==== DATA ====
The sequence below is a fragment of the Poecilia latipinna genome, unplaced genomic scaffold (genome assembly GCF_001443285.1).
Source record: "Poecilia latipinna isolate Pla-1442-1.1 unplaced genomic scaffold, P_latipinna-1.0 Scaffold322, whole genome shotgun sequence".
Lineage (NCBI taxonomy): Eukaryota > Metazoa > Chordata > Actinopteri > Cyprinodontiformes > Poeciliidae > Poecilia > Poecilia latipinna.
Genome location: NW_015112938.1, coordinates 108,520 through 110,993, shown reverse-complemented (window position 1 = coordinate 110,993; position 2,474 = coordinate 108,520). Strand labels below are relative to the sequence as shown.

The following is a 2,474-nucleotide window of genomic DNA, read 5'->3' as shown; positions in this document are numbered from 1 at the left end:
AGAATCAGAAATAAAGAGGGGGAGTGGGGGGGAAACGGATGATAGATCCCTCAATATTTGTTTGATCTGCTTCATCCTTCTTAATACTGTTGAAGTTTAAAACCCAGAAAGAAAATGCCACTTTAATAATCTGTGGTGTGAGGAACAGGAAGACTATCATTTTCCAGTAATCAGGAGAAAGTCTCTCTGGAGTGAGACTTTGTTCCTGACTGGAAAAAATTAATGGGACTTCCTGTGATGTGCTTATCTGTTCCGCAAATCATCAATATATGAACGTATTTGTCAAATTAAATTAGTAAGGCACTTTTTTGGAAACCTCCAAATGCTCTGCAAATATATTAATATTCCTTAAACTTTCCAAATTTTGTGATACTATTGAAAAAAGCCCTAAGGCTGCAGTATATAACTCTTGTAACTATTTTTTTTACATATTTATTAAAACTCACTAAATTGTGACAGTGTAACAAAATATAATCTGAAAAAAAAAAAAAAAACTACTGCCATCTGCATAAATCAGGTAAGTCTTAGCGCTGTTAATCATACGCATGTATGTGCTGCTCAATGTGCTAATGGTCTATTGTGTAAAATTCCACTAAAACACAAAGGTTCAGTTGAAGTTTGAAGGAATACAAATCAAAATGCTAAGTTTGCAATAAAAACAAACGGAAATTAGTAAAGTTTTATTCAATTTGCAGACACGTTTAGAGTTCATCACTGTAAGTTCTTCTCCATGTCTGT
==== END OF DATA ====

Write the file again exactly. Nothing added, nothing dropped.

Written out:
The sequence below is a fragment of the Poecilia latipinna genome, unplaced genomic scaffold (genome assembly GCF_001443285.1).
Source record: "Poecilia latipinna isolate Pla-1442-1.1 unplaced genomic scaffold, P_latipinna-1.0 Scaffold322, whole genome shotgun sequence".
Lineage (NCBI taxonomy): Eukaryota > Metazoa > Chordata > Actinopteri > Cyprinodontiformes > Poeciliidae > Poecilia > Poecilia latipinna.
Genome location: NW_015112938.1, coordinates 108,520 through 110,993, shown reverse-complemented (window position 1 = coordinate 110,993; position 2,474 = coordinate 108,520). Strand labels below are relative to the sequence as shown.

The following is a 2,474-nucleotide window of genomic DNA, read 5'->3' as shown; positions in this document are numbered from 1 at the left end:
AGAATCAGAAATAAAGAGGGGGAGTGGGGGGGAAACGGATGATAGATCCCTCAATATTTGTTTGATCTGCTTCATCCTTCTTAATACTGTTGAAGTTTAAAACCCAGAAAGAAAATGCCACTTTAATAATCTGTGGTGTGAGGAACAGGAAGACTATCATTTTCCAGTAATCAGGAGAAAGTCTCTCTGGAGTGAGACTTTGTTCCTGACTGGAAAAAATTAATGGGACTTCCTGTGATGTGCTTATCTGTTCCGCAAATCATCAATATATGAACGTATTTGTCAAATTAAATTAGTAAGGCACTTTTTTGGAAACCTCCAAATGCTCTGCAAATATATTAATATTCCTTAAACTTTCCAAATTTTGTGATACTATTGAAAAAAGCCCTAAGGCTGCAGTATATAACTCTTGTAACTATTTTTTTTACATATTTATTAAAACTCACTAAATTGTGACAGTGTAACAAAATATAATCTGAAAAAAAAAAAAAAAACTACTGCCATCTGCATAAATCAGGTAAGTCTTAGCGCTGTTAATCATACGCATGTATGTGCTGCTCAATGTGCTAATGGTCTATTGTGTAAAATTCCACTAAAACACAAAGGTTCAGTTGAAGTTTGAAGGAATACAAATCAAAATGCTAAGTTTGCAATAAAAACAAACGGAAATTAGTAAAGTTTTATTCAATTTGCAGACACGTTTAGAGTTCATCACTGTAAGTTCTTCTCCATGTCTGT